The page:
Saturday, May 31, 2014

Progressives simply cannot trust populist Andrea Horwath to stop regressive Tim Hudak

Ontario PC Leader Tim Hudak has screwed up his election campaign, perhaps beyond repair, with his faulty math and his slick and untrustworthy salesman routine.  I said at the start of this campaign that Hudak has not improved much at all since we saw Part One of this movie in 2011.  The early sequel seems, like most sequels, even worse than the original.

Hudak's "promise" to create One Million Jobs over 8 years has been exposed as a fraud.  One million person-years does not equate one million jobs, many economists have noted.  Subtract the hit to the economy that firing 100,000 civil servants (mostly teachers, firefighters, water and food inspectors, etc.) and you get an austerity agenda that will hurt Ontario's economy, not help it.  As with all neo-conservative plans, the only people who stand to benefit from Hudak's plans are those who are already well off.   And that will most certainly not help a fragile Ontario economy.   The answer is to continue to invest and spur the economy along as Kathleen Wynne plans, not bring the economy to its knees under a heartless austerity agenda. 

This article by Adam Radwanski and this one today by Don Lenihan sum up nicely the state in which Hudak now finds himself, with less than 2 weeks to go in the election campaign.

But let's put aside Ontario PC Leader Tim Hudak's idiotic campaign "plan" to remove at least 25,000 jobs from the Ontario economy.

Hudak's biggest hope now in this election campaign remains NDP Leader Andrea Horwath.  The better the Ontario NDP does in this election, the more difficult it will be for Kathleen Wynne to stave off a Tory win.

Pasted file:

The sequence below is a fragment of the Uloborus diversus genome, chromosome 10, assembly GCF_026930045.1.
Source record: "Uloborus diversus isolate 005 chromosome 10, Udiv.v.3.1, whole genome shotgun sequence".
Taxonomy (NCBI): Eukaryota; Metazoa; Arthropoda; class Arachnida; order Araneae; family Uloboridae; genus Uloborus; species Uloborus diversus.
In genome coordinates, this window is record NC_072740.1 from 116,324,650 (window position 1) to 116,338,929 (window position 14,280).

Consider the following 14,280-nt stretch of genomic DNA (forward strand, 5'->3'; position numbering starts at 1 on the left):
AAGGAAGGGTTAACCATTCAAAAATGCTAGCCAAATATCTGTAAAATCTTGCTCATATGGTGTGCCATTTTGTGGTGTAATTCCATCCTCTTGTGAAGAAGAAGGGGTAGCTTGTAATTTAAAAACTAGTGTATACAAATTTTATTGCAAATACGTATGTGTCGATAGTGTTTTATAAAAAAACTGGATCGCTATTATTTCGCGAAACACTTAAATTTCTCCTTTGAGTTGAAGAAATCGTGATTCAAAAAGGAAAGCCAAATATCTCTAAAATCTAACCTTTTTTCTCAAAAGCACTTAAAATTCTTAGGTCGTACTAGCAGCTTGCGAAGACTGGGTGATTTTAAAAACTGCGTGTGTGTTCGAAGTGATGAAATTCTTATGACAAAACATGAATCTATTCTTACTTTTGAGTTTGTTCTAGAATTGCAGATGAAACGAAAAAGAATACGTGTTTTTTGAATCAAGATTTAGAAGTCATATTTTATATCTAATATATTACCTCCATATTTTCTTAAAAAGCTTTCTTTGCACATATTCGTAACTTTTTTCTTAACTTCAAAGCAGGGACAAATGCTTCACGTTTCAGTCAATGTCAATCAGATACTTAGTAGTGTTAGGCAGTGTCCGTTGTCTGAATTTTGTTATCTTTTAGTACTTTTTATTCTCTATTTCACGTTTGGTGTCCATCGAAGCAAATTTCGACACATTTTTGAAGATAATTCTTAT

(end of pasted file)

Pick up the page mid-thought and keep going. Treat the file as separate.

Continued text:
Such is always the case with the NDP.  In 2011, the so-called NDP orange crush merely handed Stephen Harper's Conservatives the room they needed to win a majority with 39.6% of the vote.   As a progressive pragmatist, I'm not interested in a strong second place finish for the progressive option.   I'm interested in a strong victory for the progressive option.  On that front, the NDP, be it in Ottawa or Ontario, will never deliver a win; they'll only ever deliver a Conservative government. 

NDP Leader Andrea Horwath has been a horrifying traitor to progressive causes for two years now, as she has abandoned traditional NDP principles in favour of Rob Ford-style populism.  When it came to speaking up for those struggling on minimum wage, she was silent for months.  When it came to exercising real leadership to promote needed investment in public transit and infrastructure, Horwath and her NDP team preferred to scream bloody murder about tax increases. 

Horwath's top priorities?  Encourage people to stay in their cars by cutting their auto insurance rates as much as possible, and encourage people to continue to use electricity in their homes by cutting the HST from hydro bills.  

Where's the progressive leadership from Horwath on issues that matter to progressives?  Sadly, there is none.  On such issues, Horwath is an empty vessel.   

Now it's clear Horwath is open to the notion of propping up a Tim Hudak minority government, should Hudak somehow still manage to eke out the most seats.   I can hear Horwath's explanations already:  "Liberals are so corrupt, so let's give Tim Hudak (an idiot who can't count or lead or even run an election campaign) a try managing this province.  What can go wrong?"  Yes indeed, what could go wrong?  Why would Horwath want progressive policies enacted in Ontario under Kathleen Wynne when instead we can have a Tory government try to undermine everything the NDP allegedly stands for?   A Hudak government is something Horwath has been quite prepared to live with.  If she wasn't, she wouldn't have forced this election at all.